Lille: Marcel Kittel continued his incredible domination of the sprint finishes by claiming his third stage out of four at the Tour de France on Tuesday.
But there was a scare for defending champion Chris Froome who crashed early on and injured his left wrist.
There were no such worries for Vincenzo Nibali, though, who retained his race leader's yellow jersey.
Following victories in the first and third stages in England on Saturday and Monday, Kittel just edged out Norway's Alexander Kristoff on the 163.5km fourth stage from Le Touquet to Lille.
Despite also winning four stages last year, the 26-year-old said he was surpassing his own expectations.
"Before the race I said my goal was to win one stage. I said last year it was unique to win four stages and wear the yellow jersey," Kittel said. "Yet again, it's a little similar this year.
"It's very unique and not something you can expect every time. I'm very happy it's working so well."
Kittel's next aim is to watch a German victory as his country take on hosts Brazil in the World Cup semi-finals later Tuesday.
"It's pretty late here, I hope it's OK to watch it and have still enough sleep for the next stage but normally we will watch it all together," he said.
Kristoff thumped his handlebars in frustration as he crossed the line, just half a wheel behind the burly German, whose power over the last 100 metres made the difference.
But with former world champion Mark Cavendish, a 25-time stage winner on the Tour, out of this year's race with a separated shoulder, the question is: who can stop Kittel?
Unlike on Saturday and Monday's stages, his Giant-Shimano team failed to control the run-in to the finish but still Kittel found himself in the right place to strike at the finish and his greater power did the rest.
Elsewhere, the major news of the day was the crash that saw Froome hit the deck.
He will undergo an X-ray later Tuesday as a precaution, his Sky team manager Dave Brailsford said.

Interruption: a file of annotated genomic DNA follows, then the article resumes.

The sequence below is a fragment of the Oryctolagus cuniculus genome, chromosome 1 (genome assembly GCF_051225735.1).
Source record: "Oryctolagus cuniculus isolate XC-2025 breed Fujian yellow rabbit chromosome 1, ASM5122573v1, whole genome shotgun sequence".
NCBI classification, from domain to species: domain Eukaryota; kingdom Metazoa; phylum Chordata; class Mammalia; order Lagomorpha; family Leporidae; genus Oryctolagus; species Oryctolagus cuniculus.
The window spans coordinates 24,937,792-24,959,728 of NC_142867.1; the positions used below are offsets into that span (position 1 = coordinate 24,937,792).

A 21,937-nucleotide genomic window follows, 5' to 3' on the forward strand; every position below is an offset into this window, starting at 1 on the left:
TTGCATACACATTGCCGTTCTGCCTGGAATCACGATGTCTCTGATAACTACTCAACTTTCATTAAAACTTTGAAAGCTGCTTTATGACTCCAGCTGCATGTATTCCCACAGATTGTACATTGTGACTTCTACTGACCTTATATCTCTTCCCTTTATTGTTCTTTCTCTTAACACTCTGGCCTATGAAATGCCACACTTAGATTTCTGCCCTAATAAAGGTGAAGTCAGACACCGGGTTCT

"He fell, it's clear to see, but his injuries are quite superficial," said Braislford.
"He felt well at the end but we'll still take him for an X-ray to ensure he's not got anything. I hope he's fine."
He suffered grazing to his left thigh and elbow but it was his wrist that seemed to bother him most.
After a trip to the medical car, he came back with a splint on his left wrist and bandaging on his left thigh and right hand.
But sporting director Nicolas Portal played down any concerns, saying the splint was simply a "precaution".
"We were very scared, as was everyone," said Portal.
"I spoke to him, he seems OK. He must have fallen hard, I imagine, but it's OK."
The other major news was the abandonment of former winner Andy Schleck with a knee injury.
The 29-year-old Luxemburger fell around 30km from the end of Monday's third stage but pulled out before the start of the fourth stage after tests showed he had damaged ligaments and the meniscus.
His Trek team said he would need an operation.
As in the previous three stages, there was a breakaway almost right from the start in Le Touquet.
French favourite Thomas Voeckler and Spaniard Luis Angel Mate Mardones broke clear inside the opening 10km but never managed to stretch out more than a three-and-a-half minute lead.
Mate Mardones suffered a puncture, leaving Voeckler out on his own, but he was finally caught with 17km left.
From there, the sprinters' teams took over and set the stage for a thrilling dash to the line.